There is so much to be learned from this one photo. What I see and hear all the time from coaches on the slopes: Get your arms forward? Not the right message! Get your arms wide and feel the lateral body relationship to the forces to balance better. Notice how light the skis are on the snow, this is the High C part of the arc, no pressure needed here so the skis are tipped, but light. Tipping and creating angles is the right thing to do in the High C part of an arc.

Old friends from Canadian Ski Team racing days.

Bob Caladine, PMTS accredited instructor, was Canadian Ski Team.
 Bob Caladine, ex-Canadain ski team, from BC, slightly before me, but we raced together when I was a junior.
Jacque Roux, former ski team,  from Montreal, we were in the same ski club, Mt Plante.

Saturday, November 24, 2012

Marcel Hirscher skis PMTS

Marcel Hirscher
Lift and tilt the ski to release, inside little toe edge tipping first.
 At the end of an arc he's releasing his skis forward, flexing to absorb the energy and about to transition (change edges).
(This is not the same turn as above) He has changed edges, pulled his feet back,  his tips are on the snow, his tails are lifted. Contrary to what many coaches tell their athletes, he did not raise or move his hips up or forward. This is a pure pull back move, as taught in PMTS and that is demonstrated in the Essentials DVDs.

Friday, November 23, 2012

PMTS Movements are the same as World Cup Skiers movements.

When you learn PMTS, you will be using the same movements as the best skiers in the world and therefore; you will raise your skiing level and performance accordingly. I often demonstrate the movements using photos and videos of the world's best, don't be intimidated, many intermediate and advanced skiers have learned how to ski with the this fabulous technique. At our camps we teach  exactly these movements. When we teach them in PMTS; we introduce movements in small bits and at the levels you can perform successfully. The tempo is slower, the dynamics are lower and the angles are smaller, however the basic movements is the same. Here is an example of a World Cup skier using the PMTS, Phantom Move release.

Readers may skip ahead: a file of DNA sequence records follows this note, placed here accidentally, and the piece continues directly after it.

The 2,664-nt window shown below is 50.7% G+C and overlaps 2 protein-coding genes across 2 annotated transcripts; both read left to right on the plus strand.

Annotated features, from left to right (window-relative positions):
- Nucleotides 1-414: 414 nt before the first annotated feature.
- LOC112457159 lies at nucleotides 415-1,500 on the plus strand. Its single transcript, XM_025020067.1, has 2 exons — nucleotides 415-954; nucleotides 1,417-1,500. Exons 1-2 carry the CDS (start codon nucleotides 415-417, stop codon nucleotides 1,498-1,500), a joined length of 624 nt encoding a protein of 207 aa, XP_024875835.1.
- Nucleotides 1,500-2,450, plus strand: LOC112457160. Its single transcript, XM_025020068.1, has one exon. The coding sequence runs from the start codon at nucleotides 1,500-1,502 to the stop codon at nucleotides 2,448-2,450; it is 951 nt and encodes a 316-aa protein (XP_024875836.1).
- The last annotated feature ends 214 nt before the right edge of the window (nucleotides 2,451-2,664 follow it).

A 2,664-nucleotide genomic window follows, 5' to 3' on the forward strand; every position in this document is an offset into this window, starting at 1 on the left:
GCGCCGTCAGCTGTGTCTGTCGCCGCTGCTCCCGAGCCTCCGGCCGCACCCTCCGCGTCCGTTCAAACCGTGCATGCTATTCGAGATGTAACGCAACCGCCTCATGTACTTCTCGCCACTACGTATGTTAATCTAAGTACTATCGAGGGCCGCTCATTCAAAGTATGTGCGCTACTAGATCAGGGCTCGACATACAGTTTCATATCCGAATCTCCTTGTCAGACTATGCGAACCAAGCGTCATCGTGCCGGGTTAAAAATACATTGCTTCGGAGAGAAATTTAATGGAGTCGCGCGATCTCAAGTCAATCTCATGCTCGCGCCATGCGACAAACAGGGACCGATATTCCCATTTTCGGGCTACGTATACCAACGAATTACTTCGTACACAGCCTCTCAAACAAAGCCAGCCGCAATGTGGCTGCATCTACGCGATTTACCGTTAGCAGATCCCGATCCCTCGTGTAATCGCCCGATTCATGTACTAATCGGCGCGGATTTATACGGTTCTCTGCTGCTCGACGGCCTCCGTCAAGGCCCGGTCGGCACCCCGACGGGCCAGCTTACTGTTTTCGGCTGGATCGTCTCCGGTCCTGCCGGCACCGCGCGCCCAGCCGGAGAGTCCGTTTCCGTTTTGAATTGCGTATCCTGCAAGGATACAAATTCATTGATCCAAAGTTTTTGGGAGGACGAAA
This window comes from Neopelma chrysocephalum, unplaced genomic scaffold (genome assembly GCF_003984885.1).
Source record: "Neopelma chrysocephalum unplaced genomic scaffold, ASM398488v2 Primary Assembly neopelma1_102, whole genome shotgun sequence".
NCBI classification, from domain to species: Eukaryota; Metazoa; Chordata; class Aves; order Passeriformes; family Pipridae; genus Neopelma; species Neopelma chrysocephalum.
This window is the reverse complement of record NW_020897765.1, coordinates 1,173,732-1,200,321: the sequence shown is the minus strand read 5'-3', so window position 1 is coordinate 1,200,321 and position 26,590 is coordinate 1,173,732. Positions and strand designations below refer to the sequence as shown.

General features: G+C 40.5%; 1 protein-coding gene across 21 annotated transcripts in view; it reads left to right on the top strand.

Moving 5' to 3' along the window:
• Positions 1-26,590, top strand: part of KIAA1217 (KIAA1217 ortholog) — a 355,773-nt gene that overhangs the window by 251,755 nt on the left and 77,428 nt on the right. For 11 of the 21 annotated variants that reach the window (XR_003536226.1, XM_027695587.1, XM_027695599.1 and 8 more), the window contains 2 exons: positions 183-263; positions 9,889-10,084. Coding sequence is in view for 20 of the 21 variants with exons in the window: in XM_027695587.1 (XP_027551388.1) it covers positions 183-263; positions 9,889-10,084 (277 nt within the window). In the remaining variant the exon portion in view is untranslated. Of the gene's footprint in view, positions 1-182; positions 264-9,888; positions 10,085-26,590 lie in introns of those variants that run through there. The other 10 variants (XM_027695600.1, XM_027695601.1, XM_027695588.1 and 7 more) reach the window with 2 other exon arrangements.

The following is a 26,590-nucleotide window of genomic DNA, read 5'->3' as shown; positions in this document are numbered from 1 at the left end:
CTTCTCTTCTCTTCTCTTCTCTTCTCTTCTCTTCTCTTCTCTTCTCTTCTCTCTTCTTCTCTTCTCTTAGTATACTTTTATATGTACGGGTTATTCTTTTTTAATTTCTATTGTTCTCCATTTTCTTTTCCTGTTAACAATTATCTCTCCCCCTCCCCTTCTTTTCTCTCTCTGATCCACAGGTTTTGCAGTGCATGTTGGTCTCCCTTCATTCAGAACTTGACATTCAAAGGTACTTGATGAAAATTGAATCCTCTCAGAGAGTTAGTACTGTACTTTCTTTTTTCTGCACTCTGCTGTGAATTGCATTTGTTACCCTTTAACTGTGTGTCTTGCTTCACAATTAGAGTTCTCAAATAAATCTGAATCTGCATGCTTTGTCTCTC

This is Reinfred Herbst of the Austrian Team, he was the best slalom skier in the world in 2009. Beset by injury and equipment problems in the last few years; he has made a comeback this year and placed 6th in the first slalom of the new season.

You can see that in the top photo he lifts his old stance ski, at the tip. Next (below) he pulls the ski back and tips it toward the new turn and to the little toe edge. This helps his hips to cross his skis, and it prepares his edges for the new angles.
This is only one step or exercise you will learn with  PMTS. With the combination of movements like this, in a very short time, your skiing begins to connect turns with less energy and more control.

Notice the angle of the lifted foot's,  shin bone,  is more angles forward in the lower photo. Also the foot is further under the knee. This is a result of holding the foot back and keeping the ankle flexed and engaged.

Thursday, November 22, 2012

Super Phantom Move, by Harb Ski Systems, used by World Cup Skiers.